More recently, even Rolling Stone recognized Duran Duran’s “demented genius” in its review of 1995’s much maligned Thank You album of cover songs: “As tempting as it may be to snicker at their shamelessness, think about the daring that goes with it. How many other bands would have the guts to try to update Sly and the Family Stone’s ‘I Wanna Take You Higher,’ much less work in an allusion to Queen’s ‘Another One Bites the Dust’? … Admittedly, some of the ideas at play here are stunningly wrongheaded, but it takes a certain demented genius to recognize Iggy Pop’s ‘Success’ as the Gary Glitter tune it was meant to be or to redo ‘911 is a Joke’ so it sounds more like Beck than like Public Enemy.”

2. Was Duran Duran ever the best band in rock music in its genre?

If one treats their genre as pop-rock music (and especially that distinctive brand that emerged from the British Isles in the early 80s), Duran Duran arguably offers the most impressive combination of success and longevity after U2; they compare favorably to American genre contemporaries as well. (More on that in Question 9.) There are also few bands who so perfectly capture the spirit of a whole decade, although as I posit below, they are far from just an 80s band.

3. Was any individual member of Duran Duran ever considered the best at his instrument/role?

D'Arcy of Smashing Pumpkins: “Duran Duran: I don't know if I should admit this. I wasn't a groupie or anything - I wanted to be them. John Taylor had the best bass lines. Fucking rock solid, man. He uses some stupid guitars, but he's good.”

Brandon Flowers of the Killers: “Nick Rhodes is an absolute hero of mine - their records still sound fresh, which is no mean feat as far as synths are concerned."

Grandmaster Flash, who guested on Duran Duran’s “White Lines” in 1995: “the funkiest bunch of cats since the Average White Band.”

4. Did Duran Duran have an impact on a number of other bands?

Duran Duran have been cited as an influence by the Dandy Warhols, Gwen Stefani, the Killers, Scissor Sisters (“the reason we got into music”), the Bravery, the Faint, Jonathan Davis of Korn, Garbage, Franz Ferdinand (who listen to Duran Duran’s first album to get pumped before live shows), Smashing Pumpkins, Goldfinger, Reel Big Fish, Deftones, Snoop Doggy Dogg, Justin Timberlake, Dido, Panic at the Disco, Hole, Barenaked Ladies, Beck, Gavin Rossdale, Goldfrapp, Wyclef Jean, Lostprophets, Marilyn Manson, Fred Durst of Limp Bizkit, The Orb, OutKast, Coldplay, the Strokes, and Pink. Mark McGrath of Sugar Ray has called himself one of their biggest fans, and he said he "wanted to be John Taylor." In concert, Nirvana has covered “Rio,” and Hole has covered “Hungry Like the Wolf.” Moby has called “Save a Prayer” a “perfect hybrid of electronic, conventional, and pop elements.”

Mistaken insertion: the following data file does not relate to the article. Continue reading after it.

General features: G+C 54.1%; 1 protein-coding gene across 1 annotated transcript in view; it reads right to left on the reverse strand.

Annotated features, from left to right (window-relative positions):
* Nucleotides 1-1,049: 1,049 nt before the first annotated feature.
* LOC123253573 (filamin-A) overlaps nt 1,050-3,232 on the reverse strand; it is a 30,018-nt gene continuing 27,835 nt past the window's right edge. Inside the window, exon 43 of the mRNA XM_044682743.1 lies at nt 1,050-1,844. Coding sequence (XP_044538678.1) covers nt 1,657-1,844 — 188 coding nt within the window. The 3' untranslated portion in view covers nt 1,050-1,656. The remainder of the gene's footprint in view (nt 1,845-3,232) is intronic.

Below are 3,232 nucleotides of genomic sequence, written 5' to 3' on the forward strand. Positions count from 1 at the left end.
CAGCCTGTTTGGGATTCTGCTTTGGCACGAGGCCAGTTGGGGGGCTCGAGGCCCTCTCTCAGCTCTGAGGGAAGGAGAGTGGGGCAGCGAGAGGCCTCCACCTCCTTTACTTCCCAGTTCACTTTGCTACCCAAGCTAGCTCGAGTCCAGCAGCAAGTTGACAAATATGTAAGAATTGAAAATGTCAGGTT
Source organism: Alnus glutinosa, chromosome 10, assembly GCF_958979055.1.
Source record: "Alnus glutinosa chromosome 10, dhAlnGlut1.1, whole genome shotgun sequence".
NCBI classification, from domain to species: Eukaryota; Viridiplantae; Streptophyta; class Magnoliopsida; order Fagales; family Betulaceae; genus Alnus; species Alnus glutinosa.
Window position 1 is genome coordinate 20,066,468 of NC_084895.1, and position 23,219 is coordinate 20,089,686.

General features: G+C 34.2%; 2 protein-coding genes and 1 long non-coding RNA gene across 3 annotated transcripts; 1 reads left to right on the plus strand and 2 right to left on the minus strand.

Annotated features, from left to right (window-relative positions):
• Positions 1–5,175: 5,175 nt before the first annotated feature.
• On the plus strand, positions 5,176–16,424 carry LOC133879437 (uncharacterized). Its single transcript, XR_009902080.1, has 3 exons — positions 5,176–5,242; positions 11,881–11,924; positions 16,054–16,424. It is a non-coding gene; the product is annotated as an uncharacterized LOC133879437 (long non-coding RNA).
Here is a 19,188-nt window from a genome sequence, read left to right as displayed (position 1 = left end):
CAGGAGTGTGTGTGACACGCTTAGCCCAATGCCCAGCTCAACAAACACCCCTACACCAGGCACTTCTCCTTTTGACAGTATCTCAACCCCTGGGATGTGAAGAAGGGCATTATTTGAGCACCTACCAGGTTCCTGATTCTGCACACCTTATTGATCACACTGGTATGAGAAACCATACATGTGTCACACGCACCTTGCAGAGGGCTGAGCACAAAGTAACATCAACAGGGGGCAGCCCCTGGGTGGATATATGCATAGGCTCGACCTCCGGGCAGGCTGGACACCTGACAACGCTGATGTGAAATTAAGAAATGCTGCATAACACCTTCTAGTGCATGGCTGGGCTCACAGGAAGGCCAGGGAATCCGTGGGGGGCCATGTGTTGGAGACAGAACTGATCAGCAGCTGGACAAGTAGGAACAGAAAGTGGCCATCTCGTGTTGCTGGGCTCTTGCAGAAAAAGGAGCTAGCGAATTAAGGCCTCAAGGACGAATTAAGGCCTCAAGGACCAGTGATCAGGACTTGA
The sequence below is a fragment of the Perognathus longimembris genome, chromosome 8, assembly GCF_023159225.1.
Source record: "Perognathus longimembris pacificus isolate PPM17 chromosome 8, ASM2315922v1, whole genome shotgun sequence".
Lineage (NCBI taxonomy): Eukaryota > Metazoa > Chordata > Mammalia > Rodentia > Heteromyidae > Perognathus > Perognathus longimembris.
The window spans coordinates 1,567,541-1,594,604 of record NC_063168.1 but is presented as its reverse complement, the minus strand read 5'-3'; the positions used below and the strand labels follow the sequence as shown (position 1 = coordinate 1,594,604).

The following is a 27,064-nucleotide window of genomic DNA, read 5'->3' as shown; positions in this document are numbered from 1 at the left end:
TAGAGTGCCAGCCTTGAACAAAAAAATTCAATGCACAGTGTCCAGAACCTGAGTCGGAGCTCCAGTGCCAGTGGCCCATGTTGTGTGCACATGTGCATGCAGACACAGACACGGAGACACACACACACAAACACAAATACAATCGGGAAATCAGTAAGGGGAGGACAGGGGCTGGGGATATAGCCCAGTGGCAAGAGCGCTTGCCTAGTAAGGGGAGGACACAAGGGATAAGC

5. Was Duran Duran good enough that the band could play regularly after passing its prime?

They are recording albums and playing live concerts to this day. Twenty years after their prime and almost thirty years after they first formed the band, they sold out Wembley in 2004 (breaking the house record) and Madison Square Garden in 2005 in support of their Astronaut album, and performed at the 2004 Super Bowl with a worldwide broadcast audience of over a billion people. They have continued to play through several lineup changes, producing Billboard top 10 songs in each of the last three decades.